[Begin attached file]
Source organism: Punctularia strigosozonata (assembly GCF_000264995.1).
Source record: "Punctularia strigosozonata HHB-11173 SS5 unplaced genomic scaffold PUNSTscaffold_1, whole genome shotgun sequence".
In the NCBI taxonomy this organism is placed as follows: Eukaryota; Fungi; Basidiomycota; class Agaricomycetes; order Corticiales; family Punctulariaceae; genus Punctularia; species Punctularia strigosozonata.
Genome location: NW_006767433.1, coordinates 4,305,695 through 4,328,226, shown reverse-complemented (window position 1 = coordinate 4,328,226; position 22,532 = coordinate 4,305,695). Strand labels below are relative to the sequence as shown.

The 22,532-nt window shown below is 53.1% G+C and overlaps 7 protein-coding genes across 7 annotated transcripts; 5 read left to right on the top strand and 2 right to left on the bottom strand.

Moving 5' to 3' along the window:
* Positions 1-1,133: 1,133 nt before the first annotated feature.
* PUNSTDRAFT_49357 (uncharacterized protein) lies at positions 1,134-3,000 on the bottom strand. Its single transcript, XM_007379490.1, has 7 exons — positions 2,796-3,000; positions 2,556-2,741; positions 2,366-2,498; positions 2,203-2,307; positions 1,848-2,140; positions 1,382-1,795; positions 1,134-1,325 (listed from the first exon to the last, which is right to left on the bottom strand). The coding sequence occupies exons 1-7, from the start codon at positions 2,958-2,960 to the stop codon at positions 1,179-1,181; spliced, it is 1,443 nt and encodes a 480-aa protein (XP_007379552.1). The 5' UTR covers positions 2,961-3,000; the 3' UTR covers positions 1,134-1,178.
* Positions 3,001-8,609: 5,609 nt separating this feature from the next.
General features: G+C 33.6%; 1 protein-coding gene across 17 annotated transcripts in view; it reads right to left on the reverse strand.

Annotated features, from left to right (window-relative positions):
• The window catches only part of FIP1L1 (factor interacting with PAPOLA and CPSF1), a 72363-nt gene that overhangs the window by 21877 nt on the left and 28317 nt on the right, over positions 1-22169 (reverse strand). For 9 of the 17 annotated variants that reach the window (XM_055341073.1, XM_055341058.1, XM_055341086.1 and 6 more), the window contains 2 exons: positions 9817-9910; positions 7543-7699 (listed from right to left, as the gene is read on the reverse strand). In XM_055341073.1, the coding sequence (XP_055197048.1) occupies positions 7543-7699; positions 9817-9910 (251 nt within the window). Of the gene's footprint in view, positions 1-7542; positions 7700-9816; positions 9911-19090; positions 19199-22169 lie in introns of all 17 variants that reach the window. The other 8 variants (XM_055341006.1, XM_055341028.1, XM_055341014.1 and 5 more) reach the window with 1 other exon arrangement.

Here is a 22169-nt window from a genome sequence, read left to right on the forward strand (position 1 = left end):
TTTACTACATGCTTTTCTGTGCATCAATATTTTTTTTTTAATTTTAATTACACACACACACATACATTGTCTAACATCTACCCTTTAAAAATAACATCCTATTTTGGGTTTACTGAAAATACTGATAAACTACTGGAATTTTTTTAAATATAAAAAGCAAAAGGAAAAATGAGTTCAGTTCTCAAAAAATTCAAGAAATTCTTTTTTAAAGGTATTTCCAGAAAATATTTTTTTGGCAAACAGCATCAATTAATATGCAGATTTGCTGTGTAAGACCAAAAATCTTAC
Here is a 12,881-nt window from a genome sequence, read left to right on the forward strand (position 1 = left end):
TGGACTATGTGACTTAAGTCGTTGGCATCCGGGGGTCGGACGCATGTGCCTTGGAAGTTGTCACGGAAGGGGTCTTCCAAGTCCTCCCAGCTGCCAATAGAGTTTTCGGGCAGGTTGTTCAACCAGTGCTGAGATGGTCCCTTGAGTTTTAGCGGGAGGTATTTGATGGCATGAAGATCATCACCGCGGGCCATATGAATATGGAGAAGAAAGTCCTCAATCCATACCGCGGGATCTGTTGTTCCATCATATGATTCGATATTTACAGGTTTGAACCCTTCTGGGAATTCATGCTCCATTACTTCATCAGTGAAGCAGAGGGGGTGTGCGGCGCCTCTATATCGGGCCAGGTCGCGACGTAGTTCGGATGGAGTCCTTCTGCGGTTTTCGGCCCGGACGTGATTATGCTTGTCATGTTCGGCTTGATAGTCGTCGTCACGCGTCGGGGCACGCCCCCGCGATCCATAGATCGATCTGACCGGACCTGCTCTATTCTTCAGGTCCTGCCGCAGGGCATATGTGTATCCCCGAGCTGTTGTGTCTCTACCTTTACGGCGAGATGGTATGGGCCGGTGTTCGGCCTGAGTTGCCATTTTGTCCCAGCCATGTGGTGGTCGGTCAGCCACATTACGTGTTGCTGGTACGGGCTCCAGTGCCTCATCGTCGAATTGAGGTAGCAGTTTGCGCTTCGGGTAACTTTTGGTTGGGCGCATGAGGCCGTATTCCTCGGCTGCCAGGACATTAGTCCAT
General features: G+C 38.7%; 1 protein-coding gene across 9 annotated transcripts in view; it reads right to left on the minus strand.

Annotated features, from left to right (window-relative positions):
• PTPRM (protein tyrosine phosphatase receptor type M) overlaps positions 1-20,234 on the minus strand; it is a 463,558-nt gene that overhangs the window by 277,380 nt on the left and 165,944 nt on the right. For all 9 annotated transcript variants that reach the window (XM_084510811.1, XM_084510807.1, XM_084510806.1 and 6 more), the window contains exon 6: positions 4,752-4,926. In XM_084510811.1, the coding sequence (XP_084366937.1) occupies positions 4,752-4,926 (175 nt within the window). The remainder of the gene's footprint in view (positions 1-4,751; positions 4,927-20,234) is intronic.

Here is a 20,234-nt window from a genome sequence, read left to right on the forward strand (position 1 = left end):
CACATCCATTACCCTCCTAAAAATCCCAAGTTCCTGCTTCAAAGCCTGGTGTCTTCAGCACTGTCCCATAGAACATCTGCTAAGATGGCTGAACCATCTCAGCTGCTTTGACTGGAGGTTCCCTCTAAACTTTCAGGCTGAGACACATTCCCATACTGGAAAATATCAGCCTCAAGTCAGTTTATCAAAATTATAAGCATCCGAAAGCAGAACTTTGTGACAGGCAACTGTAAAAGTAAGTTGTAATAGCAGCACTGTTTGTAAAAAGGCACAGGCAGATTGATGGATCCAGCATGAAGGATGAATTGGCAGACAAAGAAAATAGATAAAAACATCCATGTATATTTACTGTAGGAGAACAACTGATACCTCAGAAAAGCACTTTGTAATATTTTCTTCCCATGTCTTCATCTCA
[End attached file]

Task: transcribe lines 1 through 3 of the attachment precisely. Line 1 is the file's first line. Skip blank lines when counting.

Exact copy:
Source organism: Punctularia strigosozonata (assembly GCF_000264995.1).
Source record: "Punctularia strigosozonata HHB-11173 SS5 unplaced genomic scaffold PUNSTscaffold_1, whole genome shotgun sequence".
In the NCBI taxonomy this organism is placed as follows: Eukaryota; Fungi; Basidiomycota; class Agaricomycetes; order Corticiales; family Punctulariaceae; genus Punctularia; species Punctularia strigosozonata.